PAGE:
The Metal Pole
Homer Page is a leader in the National Federation of the
Blind of Colorado. When he was six years old he learned a
lesson from a metal pole, and he remembers it well to this
day. Here is how he tells it:
I was born seven weeks before Pearl Harbor. As were so
many young men of his generation my father was soon caught up
in the war. For a number of years during my early life he was
away from home in the army.
My younger brother and I lived with our mother and
grandmother on our family farm. My mother and grandmother were
blind, as was I. They ran the farm, while we waited and prayed
for my father to come home. In time, he did return safely. But
during this time we were rather isolated.
During these years I really didn't understand that I was
blind. I enjoyed enormously running in the open fields that
made up our farm. I fell off a table and broke my arm, and
then another time I slipped in the water on the back porch,
where my mother was washing clothes. I fell out the back door
and broke my arm again. In each instance I hardly slowed down
while I wore a cast. Later, when I was nine, I broke my
collarbone playing tackle football at school, and still later,
when I was 15, I broke my arm again in a bicycle accident.
Sometimes my cousin, who was a few years older would come to
visit. He would tell me about going to school. It sounded
exciting. I could hardly wait until I would be old enough to
catch the school bus and go to school. I spent many of my days
playing school and dreaming of reading books.
Finally the day came when I could start school. My father
was home by then. He and my mother took me to school. No one
mentioned that I was blind. When it was time to play that
first day, I joined the other children and went outside.
Children who are six years old run. They run without purpose.
They run in packs for the simple joy of running. The children
began to run. I joined them, and I too began to run.
My next memory from this day long ago is still vivid. I
ran into the metal pole that braced the playground slide. In
a split second I was flat on my back. My nose had squarely
struck the pole. I was in a great deal of pain, and the other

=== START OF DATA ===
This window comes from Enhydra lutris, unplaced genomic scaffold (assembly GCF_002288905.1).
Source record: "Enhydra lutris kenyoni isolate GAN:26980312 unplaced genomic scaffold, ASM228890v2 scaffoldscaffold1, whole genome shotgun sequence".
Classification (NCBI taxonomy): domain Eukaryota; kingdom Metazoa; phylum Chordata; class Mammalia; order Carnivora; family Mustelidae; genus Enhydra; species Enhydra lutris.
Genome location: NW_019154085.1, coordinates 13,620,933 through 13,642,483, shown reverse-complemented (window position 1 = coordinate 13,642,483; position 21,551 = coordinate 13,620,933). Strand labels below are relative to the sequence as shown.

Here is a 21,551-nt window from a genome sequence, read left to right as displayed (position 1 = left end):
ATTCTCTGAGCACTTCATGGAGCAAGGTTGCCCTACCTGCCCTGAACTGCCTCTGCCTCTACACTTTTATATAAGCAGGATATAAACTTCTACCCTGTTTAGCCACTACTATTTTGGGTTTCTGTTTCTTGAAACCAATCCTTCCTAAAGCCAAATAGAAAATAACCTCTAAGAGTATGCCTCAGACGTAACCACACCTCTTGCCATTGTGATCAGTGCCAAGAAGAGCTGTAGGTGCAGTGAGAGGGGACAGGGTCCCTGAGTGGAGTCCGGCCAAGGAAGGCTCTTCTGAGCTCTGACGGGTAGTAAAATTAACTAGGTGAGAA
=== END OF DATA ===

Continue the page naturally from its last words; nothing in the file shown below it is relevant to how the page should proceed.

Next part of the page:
children were going on without me. In that moment I realized
that I was blind.
I knew that if I lay there, or if I cried, I could not
play with the other children. I got up to join my new friends.
They never commented nor did I. I spent my childhood and
adolescence with many of those children. We seldom talked
about blindness. I just took part in whatever activity
There was no pity or sentimentality shown to me. When
teams were chosen to play softball, I was chosen last. But
when teams were chosen for math or social studies
competitions, I was chosen first. Those selections were fair
and neither I nor anyone else questioned them. It meant
nothing to me to be selected last. What was important was that
I played, that I played hard, and that I looked for ways to
make a positive contribution to my team.
In my decades since my encounter with the metal pole, I
have more than once found myself figuratively lying on the
ground. What I learned at six years of age, and have relearned
several times since, is that getting up is the best option.
The other option is to play it safe and not really play.
In 1981 I was elected to the Boulder, Colorado, City
Council. In 1986 I was chosen to be Deputy Mayor of the city.
In 1988 I was elected to the Boulder County Board of
Commissioners. During all but one of my years as a county
commissioner I was either Chairman or Vice-Chairman of the
Board. However, things were not always easy.
In 1980 I ran for the Colorado legislature. The race was
very close. Near the end of the campaign, workers representing
my opponent began going door to door in the district telling
voters that since I was blind, I could not represent them,
that I would only represent the interests of the blind. I lost
that election by 120 votes. That metal pole had just blocked
my path once again.
I got up and started to run again. I found that I had won
the respect of my community. A year later, I was elected to
the Boulder City Council.
Four years later I ran for re-election. As top vote
getter in the election, I was in line to be mayor, but once
again my blindness became an issue. I was not selected to be
mayor. I was, however, chosen to be deputy mayor. Once again,
that metal pole had gotten in the way.
In 1988 I ran for the Board of County Commissioners. I
unseated a popular incumbent. In 1991 I was unopposed. My
blindness had simply ceased to be an issue that could help a
On September 1, 1995, I assumed the responsibility of
directing the National Federation of the Blind's training
center in Colorado. Students at the Colorado Center for the
Blind learn the alternative skills that they need to live
independent and productive lives, and they learn the attitudes
that they need to accept and manage their blindness.
As I work with Center students there is a perspective
that I hope to be able to share with them. Perhaps I can state
it like this: In the lives of blind persons there are
occasional metal poles. Once it was believed that those poles
made life too dangerous or too difficult for us to be able
really to participate with sighted persons on terms of
equality, but now we know that this is simply not true.
However we also know that when those poles appear in our
paths and flatten us, we must get back up and continue to run
without bitterness or self-pity. We must also improve our
travel skills through life, so we can avoid as many of those
poles as possible. We must be tough enough to play without
sentimentality, and smart enough to know that in this way life
will shower us with abundance.